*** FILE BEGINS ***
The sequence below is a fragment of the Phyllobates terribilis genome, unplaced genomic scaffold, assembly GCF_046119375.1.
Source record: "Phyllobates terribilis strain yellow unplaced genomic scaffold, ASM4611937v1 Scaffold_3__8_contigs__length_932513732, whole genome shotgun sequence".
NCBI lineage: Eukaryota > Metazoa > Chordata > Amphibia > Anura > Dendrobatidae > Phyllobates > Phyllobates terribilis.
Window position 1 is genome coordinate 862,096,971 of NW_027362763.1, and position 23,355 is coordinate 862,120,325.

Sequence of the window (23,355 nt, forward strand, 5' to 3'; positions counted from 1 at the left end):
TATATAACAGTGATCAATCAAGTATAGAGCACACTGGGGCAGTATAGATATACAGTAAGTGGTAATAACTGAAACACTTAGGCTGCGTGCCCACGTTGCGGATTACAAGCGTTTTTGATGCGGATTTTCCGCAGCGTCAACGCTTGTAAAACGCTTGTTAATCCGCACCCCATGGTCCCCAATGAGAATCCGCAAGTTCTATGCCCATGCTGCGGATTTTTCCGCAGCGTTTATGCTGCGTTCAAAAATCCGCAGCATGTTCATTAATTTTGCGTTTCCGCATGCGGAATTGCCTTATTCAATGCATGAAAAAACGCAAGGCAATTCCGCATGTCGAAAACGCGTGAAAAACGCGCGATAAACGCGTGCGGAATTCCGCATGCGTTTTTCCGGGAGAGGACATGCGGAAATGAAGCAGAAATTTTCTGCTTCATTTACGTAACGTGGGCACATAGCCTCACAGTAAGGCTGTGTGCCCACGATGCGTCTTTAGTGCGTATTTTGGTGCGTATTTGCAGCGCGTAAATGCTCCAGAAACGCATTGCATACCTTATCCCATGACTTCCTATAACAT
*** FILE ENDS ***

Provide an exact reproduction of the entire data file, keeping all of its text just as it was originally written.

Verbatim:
The sequence below is a fragment of the Phyllobates terribilis genome, unplaced genomic scaffold, assembly GCF_046119375.1.
Source record: "Phyllobates terribilis strain yellow unplaced genomic scaffold, ASM4611937v1 Scaffold_3__8_contigs__length_932513732, whole genome shotgun sequence".
NCBI lineage: Eukaryota > Metazoa > Chordata > Amphibia > Anura > Dendrobatidae > Phyllobates > Phyllobates terribilis.
Window position 1 is genome coordinate 862,096,971 of NW_027362763.1, and position 23,355 is coordinate 862,120,325.

Sequence of the window (23,355 nt, forward strand, 5' to 3'; positions counted from 1 at the left end):
TATATAACAGTGATCAATCAAGTATAGAGCACACTGGGGCAGTATAGATATACAGTAAGTGGTAATAACTGAAACACTTAGGCTGCGTGCCCACGTTGCGGATTACAAGCGTTTTTGATGCGGATTTTCCGCAGCGTCAACGCTTGTAAAACGCTTGTTAATCCGCACCCCATGGTCCCCAATGAGAATCCGCAAGTTCTATGCCCATGCTGCGGATTTTTCCGCAGCGTTTATGCTGCGTTCAAAAATCCGCAGCATGTTCATTAATTTTGCGTTTCCGCATGCGGAATTGCCTTATTCAATGCATGAAAAAACGCAAGGCAATTCCGCATGTCGAAAACGCGTGAAAAACGCGCGATAAACGCGTGCGGAATTCCGCATGCGTTTTTCCGGGAGAGGACATGCGGAAATGAAGCAGAAATTTTCTGCTTCATTTACGTAACGTGGGCACATAGCCTCACAGTAAGGCTGTGTGCCCACGATGCGTCTTTAGTGCGTATTTTGGTGCGTATTTGCAGCGCGTAAATGCTCCAGAAACGCATTGCATACCTTATCCCATGACTTCCTATAACAT